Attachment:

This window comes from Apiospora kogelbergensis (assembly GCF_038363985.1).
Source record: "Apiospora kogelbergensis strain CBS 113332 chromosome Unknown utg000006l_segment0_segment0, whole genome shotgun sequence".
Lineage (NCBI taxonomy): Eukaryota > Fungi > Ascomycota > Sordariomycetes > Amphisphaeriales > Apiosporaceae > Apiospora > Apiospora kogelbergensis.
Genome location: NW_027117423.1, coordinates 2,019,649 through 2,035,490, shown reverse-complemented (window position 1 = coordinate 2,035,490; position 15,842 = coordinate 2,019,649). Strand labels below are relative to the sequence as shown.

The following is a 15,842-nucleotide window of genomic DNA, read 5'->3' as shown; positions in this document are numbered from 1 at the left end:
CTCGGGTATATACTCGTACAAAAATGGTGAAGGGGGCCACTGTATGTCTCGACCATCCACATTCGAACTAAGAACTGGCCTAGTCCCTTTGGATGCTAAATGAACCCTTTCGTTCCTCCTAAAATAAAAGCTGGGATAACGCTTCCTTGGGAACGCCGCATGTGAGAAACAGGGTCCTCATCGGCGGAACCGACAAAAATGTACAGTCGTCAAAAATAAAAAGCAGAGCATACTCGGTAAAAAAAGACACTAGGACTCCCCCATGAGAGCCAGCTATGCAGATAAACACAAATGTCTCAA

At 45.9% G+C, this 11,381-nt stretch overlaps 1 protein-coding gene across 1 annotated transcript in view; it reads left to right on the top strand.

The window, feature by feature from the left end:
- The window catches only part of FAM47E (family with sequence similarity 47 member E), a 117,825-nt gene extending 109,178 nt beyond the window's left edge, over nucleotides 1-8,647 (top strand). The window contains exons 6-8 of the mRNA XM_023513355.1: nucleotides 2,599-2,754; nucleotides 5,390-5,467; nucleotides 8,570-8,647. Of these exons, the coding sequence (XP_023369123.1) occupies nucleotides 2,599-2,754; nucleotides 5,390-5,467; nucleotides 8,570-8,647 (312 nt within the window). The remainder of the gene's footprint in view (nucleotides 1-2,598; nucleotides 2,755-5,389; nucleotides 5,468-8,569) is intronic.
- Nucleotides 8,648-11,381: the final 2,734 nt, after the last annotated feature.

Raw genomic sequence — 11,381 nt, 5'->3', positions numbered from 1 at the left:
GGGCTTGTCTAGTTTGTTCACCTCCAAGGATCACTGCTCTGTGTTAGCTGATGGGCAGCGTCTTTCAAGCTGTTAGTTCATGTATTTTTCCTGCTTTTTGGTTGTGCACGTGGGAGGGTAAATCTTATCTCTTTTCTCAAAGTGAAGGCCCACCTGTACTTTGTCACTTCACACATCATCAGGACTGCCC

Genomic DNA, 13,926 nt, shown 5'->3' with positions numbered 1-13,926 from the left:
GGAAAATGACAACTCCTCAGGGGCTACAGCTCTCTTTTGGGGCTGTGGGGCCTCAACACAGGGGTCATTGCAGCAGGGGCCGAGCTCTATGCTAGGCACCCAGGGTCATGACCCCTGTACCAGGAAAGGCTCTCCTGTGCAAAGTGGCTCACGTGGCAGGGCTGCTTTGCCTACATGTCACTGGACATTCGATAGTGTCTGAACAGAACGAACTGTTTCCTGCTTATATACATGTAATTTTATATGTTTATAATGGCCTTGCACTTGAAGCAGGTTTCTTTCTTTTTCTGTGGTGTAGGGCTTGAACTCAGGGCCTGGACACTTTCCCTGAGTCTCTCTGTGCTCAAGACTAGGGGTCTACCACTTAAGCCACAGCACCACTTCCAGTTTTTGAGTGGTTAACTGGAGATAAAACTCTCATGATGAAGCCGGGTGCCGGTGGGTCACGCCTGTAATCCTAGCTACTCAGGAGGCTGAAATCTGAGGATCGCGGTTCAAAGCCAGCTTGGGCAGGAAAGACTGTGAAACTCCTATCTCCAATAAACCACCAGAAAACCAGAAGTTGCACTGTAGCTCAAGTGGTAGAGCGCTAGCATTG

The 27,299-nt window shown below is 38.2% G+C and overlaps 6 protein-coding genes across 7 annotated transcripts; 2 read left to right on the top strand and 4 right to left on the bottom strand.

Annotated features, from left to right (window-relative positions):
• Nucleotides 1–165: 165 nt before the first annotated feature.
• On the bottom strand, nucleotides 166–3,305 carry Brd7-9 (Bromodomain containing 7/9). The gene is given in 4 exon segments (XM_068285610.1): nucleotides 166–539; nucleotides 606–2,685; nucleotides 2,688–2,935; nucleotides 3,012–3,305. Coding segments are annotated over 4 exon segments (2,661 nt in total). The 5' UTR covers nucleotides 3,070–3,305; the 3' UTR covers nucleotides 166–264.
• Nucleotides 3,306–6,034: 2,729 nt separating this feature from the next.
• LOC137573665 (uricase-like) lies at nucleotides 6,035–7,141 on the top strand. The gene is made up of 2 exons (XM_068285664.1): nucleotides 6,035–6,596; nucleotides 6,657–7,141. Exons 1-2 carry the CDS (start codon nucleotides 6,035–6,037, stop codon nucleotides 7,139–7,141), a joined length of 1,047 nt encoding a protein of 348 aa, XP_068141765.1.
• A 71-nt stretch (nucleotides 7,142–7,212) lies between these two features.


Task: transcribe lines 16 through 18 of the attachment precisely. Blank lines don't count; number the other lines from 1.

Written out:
Annotated features, from left to right (window-relative positions):
• Nucleotides 1–165: 165 nt before the first annotated feature.
• On the bottom strand, nucleotides 166–3,305 carry Brd7-9 (Bromodomain containing 7/9). The gene is given in 4 exon segments (XM_068285610.1): nucleotides 166–539; nucleotides 606–2,685; nucleotides 2,688–2,935; nucleotides 3,012–3,305. Coding segments are annotated over 4 exon segments (2,661 nt in total). The 5' UTR covers nucleotides 3,070–3,305; the 3' UTR covers nucleotides 166–264.